Joseph STOKES
Rank: Private
Number: 12833
Unit: 1st Battalion King’s Own (Royal Lancaster) Regiment
Date of Death: 3 July 1916
Age: 38
Cemetery: Sucrerie Military Cemetery, Colincamps, Somme, France

Joseph's birth was registered in the Stockport area between July and September 1878. When the national census was taken in 1901, he was married to 27 year old Elizabeth and was living at  14 Freemantle Street, Stockport. Six months before, Elizabeth had given birth to a son, who they called Joseph.

He enlisted into the army in August 1914, within days of war being declared, leaving his work as a "gossamer helmet maker". And although he had joined only for the duration of the War, he was assigned to one of the two regular army battalions of the King's Own. After training, he went to France on 16 January 1915, being among the first drafts of replacements for casualties of the early months of fighting. He joined No. 9 Section, 11Platoon in "C" Company.

On 1 July 1916, Joseph and his mates took part in the attack that would later become known as the first day of the Battle of the Somme. They advanced towards positions between the villages of Serre and Beaumont-Hamel. The King's Own was not one of the leading Battalions that had "gone over the top" at 7.30 am. It was intended that after these units had captured the German front line, the second wave would capture positions deeper into the German trench system.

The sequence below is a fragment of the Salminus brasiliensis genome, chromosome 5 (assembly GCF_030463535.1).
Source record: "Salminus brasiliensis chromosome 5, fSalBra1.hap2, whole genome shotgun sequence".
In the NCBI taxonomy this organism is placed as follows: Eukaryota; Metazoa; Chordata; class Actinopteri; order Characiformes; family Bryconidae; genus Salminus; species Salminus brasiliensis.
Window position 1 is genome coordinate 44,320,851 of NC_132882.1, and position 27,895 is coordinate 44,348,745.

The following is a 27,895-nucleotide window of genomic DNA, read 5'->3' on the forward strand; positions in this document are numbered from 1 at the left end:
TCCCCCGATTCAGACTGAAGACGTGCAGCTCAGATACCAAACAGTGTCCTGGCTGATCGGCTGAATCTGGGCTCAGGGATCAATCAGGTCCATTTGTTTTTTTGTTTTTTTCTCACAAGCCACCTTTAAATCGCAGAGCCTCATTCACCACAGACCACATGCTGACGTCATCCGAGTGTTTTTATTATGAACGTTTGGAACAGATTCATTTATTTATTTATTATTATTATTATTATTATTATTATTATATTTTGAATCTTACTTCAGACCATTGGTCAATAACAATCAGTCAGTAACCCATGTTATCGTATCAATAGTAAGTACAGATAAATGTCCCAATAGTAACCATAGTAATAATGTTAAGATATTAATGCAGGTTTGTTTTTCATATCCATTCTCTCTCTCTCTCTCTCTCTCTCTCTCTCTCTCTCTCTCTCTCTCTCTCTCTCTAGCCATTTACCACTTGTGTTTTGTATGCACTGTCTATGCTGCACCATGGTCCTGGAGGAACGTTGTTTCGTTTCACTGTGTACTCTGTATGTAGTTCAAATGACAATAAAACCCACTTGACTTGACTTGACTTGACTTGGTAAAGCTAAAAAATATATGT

They advanced at 8.45am, immediately coming under heavy machine gun fire. A large number of casualties were suffered even before the troops had reached the British front line. Many casualties were suffered crossing No Man's Land from shell and machine gun fire and very few troops even reached the German line. Those that did make it had insufficient numbers to press home the attack and, by about 12.30pm, they were strongly counter attacked and had to fall back to the original British front line.

The next day, the remnants of the Battalion, only about 120 strong (from the 900 who had attacked), were relieved to support trenches at "Elles Square". On the 3rd, the Battalion's war diary records that they were heavily shelled and lost "only 7 casualties", one of whom was Joseph.

News of his death will have quickly reached Elizabeth who was now living at 27 Pitt Street, Edgeley.

   
           
   
     
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